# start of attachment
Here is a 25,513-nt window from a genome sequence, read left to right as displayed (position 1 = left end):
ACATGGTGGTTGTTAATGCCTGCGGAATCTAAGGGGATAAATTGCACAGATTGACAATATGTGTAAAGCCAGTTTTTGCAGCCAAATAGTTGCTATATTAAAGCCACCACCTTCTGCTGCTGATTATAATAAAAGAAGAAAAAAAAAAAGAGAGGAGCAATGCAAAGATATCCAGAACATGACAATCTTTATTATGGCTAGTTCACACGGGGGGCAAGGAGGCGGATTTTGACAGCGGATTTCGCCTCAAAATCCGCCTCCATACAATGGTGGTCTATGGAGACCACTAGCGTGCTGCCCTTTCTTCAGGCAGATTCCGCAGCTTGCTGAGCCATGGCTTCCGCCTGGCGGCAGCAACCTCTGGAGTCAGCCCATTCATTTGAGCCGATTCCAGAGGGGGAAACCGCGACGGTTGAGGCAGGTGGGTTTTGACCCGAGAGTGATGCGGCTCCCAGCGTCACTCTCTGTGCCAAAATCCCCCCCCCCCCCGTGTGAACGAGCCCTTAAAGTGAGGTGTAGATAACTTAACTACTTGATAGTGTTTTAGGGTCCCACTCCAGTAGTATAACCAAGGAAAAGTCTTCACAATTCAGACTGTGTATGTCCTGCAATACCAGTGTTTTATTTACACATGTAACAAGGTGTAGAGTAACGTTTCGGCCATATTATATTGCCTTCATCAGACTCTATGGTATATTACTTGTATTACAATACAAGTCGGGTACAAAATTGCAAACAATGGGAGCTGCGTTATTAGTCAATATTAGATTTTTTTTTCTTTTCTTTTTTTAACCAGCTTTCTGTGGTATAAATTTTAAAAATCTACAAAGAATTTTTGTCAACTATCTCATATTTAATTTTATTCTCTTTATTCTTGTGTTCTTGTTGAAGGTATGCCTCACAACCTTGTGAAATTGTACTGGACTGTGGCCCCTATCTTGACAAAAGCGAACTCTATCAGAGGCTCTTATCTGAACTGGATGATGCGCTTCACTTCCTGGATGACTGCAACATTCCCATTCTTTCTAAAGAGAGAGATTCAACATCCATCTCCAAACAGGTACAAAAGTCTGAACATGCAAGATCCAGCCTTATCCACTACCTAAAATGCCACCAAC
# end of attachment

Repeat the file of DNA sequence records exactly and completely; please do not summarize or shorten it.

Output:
Here is a 25,513-nt window from a genome sequence, read left to right as displayed (position 1 = left end):
ACATGGTGGTTGTTAATGCCTGCGGAATCTAAGGGGATAAATTGCACAGATTGACAATATGTGTAAAGCCAGTTTTTGCAGCCAAATAGTTGCTATATTAAAGCCACCACCTTCTGCTGCTGATTATAATAAAAGAAGAAAAAAAAAAAGAGAGGAGCAATGCAAAGATATCCAGAACATGACAATCTTTATTATGGCTAGTTCACACGGGGGGCAAGGAGGCGGATTTTGACAGCGGATTTCGCCTCAAAATCCGCCTCCATACAATGGTGGTCTATGGAGACCACTAGCGTGCTGCCCTTTCTTCAGGCAGATTCCGCAGCTTGCTGAGCCATGGCTTCCGCCTGGCGGCAGCAACCTCTGGAGTCAGCCCATTCATTTGAGCCGATTCCAGAGGGGGAAACCGCGACGGTTGAGGCAGGTGGGTTTTGACCCGAGAGTGATGCGGCTCCCAGCGTCACTCTCTGTGCCAAAATCCCCCCCCCCCCCGTGTGAACGAGCCCTTAAAGTGAGGTGTAGATAACTTAACTACTTGATAGTGTTTTAGGGTCCCACTCCAGTAGTATAACCAAGGAAAAGTCTTCACAATTCAGACTGTGTATGTCCTGCAATACCAGTGTTTTATTTACACATGTAACAAGGTGTAGAGTAACGTTTCGGCCATATTATATTGCCTTCATCAGACTCTATGGTATATTACTTGTATTACAATACAAGTCGGGTACAAAATTGCAAACAATGGGAGCTGCGTTATTAGTCAATATTAGATTTTTTTTTCTTTTCTTTTTTTAACCAGCTTTCTGTGGTATAAATTTTAAAAATCTACAAAGAATTTTTGTCAACTATCTCATATTTAATTTTATTCTCTTTATTCTTGTGTTCTTGTTGAAGGTATGCCTCACAACCTTGTGAAATTGTACTGGACTGTGGCCCCTATCTTGACAAAAGCGAACTCTATCAGAGGCTCTTATCTGAACTGGATGATGCGCTTCACTTCCTGGATGACTGCAACATTCCCATTCTTTCTAAAGAGAGAGATTCAACATCCATCTCCAAACAGGTACAAAAGTCTGAACATGCAAGATCCAGCCTTATCCACTACCTAAAATGCCACCAAC